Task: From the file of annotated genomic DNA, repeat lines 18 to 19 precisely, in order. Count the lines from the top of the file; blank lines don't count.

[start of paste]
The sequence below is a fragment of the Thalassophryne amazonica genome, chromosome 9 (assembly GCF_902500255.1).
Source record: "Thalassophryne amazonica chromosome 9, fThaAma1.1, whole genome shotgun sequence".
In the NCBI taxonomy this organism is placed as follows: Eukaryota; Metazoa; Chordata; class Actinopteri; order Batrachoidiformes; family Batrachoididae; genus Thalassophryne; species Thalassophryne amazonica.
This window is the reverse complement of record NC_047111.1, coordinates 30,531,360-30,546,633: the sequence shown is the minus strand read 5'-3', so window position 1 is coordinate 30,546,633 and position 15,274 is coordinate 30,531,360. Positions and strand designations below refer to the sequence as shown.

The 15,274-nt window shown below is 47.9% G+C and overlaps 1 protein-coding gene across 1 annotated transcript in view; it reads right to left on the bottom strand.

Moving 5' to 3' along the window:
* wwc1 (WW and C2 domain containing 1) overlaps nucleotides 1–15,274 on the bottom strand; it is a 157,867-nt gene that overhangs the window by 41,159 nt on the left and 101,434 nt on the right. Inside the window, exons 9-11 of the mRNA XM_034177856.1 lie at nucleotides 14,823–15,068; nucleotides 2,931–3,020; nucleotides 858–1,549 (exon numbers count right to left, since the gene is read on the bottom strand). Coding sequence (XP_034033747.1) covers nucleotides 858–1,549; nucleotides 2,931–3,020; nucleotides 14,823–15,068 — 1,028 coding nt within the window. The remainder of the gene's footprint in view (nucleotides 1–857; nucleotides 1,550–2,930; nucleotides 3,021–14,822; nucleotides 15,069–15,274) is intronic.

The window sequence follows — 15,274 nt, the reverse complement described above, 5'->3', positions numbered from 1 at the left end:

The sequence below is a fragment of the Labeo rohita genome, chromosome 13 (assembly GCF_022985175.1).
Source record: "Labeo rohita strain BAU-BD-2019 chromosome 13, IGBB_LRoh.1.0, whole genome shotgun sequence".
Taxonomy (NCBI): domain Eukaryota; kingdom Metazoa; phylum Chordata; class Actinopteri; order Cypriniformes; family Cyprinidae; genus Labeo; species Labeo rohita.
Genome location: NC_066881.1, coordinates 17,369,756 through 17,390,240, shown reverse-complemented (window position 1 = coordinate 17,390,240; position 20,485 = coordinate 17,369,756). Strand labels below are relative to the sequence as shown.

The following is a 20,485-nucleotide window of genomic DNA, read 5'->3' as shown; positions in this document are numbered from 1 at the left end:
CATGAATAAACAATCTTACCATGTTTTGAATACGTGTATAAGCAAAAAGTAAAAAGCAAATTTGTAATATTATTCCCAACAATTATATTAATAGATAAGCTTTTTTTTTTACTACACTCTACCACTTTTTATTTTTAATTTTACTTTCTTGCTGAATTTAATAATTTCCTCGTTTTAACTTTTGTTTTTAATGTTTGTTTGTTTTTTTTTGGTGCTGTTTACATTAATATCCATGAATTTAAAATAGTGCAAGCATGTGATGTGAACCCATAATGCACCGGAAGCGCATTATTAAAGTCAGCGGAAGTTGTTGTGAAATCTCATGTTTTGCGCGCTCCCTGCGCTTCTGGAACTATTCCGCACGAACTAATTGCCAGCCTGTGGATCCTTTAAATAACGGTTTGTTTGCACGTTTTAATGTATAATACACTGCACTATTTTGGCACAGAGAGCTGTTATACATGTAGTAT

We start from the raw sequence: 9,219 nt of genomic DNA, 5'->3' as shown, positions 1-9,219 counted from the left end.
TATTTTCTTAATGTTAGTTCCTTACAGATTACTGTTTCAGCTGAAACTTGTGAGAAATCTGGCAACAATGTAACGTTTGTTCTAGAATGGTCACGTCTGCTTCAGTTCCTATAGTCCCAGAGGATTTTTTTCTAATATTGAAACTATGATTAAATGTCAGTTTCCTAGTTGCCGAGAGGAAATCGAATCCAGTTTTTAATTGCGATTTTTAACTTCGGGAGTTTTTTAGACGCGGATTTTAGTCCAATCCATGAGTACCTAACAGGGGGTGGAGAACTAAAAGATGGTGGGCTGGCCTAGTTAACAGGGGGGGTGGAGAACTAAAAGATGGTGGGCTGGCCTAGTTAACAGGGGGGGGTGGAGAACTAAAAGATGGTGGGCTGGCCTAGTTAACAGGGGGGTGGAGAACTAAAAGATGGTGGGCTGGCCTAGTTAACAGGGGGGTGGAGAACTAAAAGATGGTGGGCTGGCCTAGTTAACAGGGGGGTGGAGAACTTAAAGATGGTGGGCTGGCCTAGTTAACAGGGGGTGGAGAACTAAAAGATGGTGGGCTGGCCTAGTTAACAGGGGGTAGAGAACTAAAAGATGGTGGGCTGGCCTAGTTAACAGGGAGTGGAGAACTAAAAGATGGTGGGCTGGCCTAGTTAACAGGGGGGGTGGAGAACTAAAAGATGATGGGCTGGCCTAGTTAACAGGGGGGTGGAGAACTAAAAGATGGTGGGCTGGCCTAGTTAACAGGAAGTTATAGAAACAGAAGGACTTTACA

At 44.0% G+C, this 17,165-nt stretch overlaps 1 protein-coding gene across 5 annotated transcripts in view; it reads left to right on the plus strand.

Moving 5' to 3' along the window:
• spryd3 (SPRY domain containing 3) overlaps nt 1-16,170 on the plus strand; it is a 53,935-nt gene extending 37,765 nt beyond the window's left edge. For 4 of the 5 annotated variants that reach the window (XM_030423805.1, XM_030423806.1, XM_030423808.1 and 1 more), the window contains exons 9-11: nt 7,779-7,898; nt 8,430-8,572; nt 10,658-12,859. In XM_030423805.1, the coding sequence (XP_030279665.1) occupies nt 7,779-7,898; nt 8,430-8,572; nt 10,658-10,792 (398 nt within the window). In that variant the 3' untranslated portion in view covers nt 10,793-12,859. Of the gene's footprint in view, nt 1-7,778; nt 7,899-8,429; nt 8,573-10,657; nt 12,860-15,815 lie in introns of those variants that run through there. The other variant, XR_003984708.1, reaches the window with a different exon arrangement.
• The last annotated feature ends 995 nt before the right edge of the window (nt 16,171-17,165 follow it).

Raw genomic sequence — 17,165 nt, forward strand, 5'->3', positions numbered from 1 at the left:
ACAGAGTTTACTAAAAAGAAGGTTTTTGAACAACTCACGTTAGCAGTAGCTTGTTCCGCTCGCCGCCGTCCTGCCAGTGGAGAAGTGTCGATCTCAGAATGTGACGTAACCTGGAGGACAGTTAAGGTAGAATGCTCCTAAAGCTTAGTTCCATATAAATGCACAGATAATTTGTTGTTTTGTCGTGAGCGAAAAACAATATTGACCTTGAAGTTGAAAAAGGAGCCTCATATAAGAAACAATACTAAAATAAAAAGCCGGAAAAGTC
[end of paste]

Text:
Moving 5' to 3' along the window:
• spryd3 (SPRY domain containing 3) overlaps nt 1-16,170 on the plus strand; it is a 53,935-nt gene extending 37,765 nt beyond the window's left edge. For 4 of the 5 annotated variants that reach the window (XM_030423805.1, XM_030423806.1, XM_030423808.1 and 1 more), the window contains exons 9-11: nt 7,779-7,898; nt 8,430-8,572; nt 10,658-12,859. In XM_030423805.1, the coding sequence (XP_030279665.1) occupies nt 7,779-7,898; nt 8,430-8,572; nt 10,658-10,792 (398 nt within the window). In that variant the 3' untranslated portion in view covers nt 10,793-12,859. Of the gene's footprint in view, nt 1-7,778; nt 7,899-8,429; nt 8,573-10,657; nt 12,860-15,815 lie in introns of those variants that run through there. The other variant, XR_003984708.1, reaches the window with a different exon arrangement.